Our World Needs Us to Live Lives of Virtue
By Bishop David J. Malloy
How can we live better in this increasingly crazy world? That thought probably passes through the minds of many of us often. 
We see the immorality that is daily placed front and center before us by our increasingly secularized society. In Illinois abortion is expanding as is approval of gambling and drug use. Nationally, we hear the uncivil and personally destructive rhetoric of our political leaders on both sides. The advancing ideology of gender ignores God’s work of creation in each of us, giving us the gift of being male or female. 
We look outside of our country and see the waves of people fleeing their homes, and the injustices from Venezuela to North Korea.
In some ways it all seems too much. These troubles are so pervasive, and there seems to be little or nothing we can do to stem the tide. We can feel like the Apostles who sought to wake Jesus as their boat was taking on water by crying out, “Teacher, do you not care that we are perishing?” (Mk 4:38)
The Apostles, at that moment, were looking at what was going on around them, and they were losing hope. Water was probably coming into the boat. Arms were most likely aching from what seemed like fruitless rowing. 
Like us, the Apostles were challenged even to keep their faith and trust. That’s why, after calming the winds Jesus asks them (and us), “Why are you terrified? Do you not yet have faith?” (Mk 4:40)
Part of our response of faith is, precisely, to keep rowing. That is, to continue to live rightly even in hard times. That is what we mean by living a life of virtue. 
And in the midst of our increasingly pagan culture, that is how we must witness to ourselves and to the world.
To live a life of virtue means to be committed to developing habits and intentions to do what is truly good at every moment.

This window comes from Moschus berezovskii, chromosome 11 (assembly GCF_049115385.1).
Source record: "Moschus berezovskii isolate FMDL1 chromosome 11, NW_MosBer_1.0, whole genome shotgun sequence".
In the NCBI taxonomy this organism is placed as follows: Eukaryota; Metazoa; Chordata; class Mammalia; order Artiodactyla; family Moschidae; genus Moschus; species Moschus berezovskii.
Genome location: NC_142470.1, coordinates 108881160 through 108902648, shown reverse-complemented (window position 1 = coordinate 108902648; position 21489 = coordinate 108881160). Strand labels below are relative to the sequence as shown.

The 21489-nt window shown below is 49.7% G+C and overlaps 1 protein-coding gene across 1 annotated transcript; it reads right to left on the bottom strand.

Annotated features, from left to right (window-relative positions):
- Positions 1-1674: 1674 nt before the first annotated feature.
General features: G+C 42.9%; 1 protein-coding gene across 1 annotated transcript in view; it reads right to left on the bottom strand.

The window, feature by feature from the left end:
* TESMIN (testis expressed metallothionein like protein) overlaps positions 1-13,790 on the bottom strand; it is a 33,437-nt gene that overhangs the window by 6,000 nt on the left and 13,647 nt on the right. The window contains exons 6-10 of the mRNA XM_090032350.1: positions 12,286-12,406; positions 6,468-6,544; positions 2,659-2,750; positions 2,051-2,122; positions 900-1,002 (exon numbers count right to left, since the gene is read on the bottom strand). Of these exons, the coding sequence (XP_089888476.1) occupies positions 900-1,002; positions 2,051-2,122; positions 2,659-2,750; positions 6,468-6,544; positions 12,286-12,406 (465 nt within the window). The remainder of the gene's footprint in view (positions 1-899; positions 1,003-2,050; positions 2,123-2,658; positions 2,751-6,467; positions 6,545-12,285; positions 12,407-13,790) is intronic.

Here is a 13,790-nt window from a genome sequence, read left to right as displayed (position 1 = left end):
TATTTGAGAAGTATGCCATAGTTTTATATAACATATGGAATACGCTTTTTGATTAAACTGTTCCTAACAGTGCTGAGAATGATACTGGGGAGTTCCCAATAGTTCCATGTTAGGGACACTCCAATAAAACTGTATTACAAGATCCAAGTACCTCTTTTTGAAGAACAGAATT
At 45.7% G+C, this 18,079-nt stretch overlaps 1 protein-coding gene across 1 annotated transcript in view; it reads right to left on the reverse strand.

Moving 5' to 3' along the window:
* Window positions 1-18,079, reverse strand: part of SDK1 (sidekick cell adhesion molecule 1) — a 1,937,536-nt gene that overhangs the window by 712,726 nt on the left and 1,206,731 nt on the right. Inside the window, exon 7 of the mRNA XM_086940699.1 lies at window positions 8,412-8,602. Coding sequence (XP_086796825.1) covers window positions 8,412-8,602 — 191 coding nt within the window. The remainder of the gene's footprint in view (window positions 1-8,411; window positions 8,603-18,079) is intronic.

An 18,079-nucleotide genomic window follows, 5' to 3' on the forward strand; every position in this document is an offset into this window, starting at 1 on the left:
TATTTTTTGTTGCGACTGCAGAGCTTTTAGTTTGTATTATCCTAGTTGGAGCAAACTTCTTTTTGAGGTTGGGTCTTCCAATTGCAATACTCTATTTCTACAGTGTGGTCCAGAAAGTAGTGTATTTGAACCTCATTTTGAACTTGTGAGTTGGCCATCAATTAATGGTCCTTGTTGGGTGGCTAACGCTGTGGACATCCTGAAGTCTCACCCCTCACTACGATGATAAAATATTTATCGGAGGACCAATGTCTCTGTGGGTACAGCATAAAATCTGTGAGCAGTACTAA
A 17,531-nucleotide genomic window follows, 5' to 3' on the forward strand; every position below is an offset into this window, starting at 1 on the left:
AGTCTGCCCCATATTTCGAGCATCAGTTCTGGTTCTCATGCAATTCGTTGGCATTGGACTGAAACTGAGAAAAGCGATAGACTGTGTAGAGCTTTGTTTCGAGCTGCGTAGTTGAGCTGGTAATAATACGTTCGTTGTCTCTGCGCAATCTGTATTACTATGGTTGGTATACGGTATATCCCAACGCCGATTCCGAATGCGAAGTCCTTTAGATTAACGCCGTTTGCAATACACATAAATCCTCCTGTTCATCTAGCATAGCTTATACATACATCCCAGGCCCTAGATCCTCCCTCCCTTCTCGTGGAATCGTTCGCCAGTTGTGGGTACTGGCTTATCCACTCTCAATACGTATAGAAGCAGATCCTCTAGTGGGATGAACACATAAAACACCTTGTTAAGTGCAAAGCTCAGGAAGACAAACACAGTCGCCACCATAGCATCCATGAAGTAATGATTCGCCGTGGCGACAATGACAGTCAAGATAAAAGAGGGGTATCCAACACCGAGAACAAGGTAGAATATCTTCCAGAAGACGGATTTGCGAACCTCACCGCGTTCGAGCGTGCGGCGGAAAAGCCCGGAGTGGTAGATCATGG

Of course we would all like to look at ourselves and say, “I do that all the time already.” But in fact, because of original sin, every one of us is wounded. 
Each of us has a tendency to wander from God’s way by laziness, by the desire to fit in with the crowd, or by a personal share in the pride that caused the fall of Satan.
There are human virtues that we can develop to counter those temptations. For example, the cardinal or foundational virtues are prudence, justice, fortitude and temperance. 
By prudence, we learn to use our practical wisdom, guided by our faith, to choose what is of God. That will mean studying our faith and praying over daily choices and decisions.
By justice, we seek at all times to render to God and to our neighbor what is due to them. This makes us look profoundly at how we love God and our fellow men and women.
Fortitude is a character trait that does not give up, does not back down, when we encounter difficulties or unpopularity. 
And temperance is that healthy restraint in the pursuit of earthly goods or the desires and instincts that are part of our nature.
These virtues do not simply develop in us by accident. They require effort. 
Parents, how important it is that you teach such values to your children hourly, daily and over a lifetime. We ask God’s grace for these gifts but they must be combined with our own efforts carried out over the entire span of our earthly days.
How do we respond to a world that seems out of control? 
We start by living according to the example of Christ in our own lives and families. That is what we mean by a life of virtue.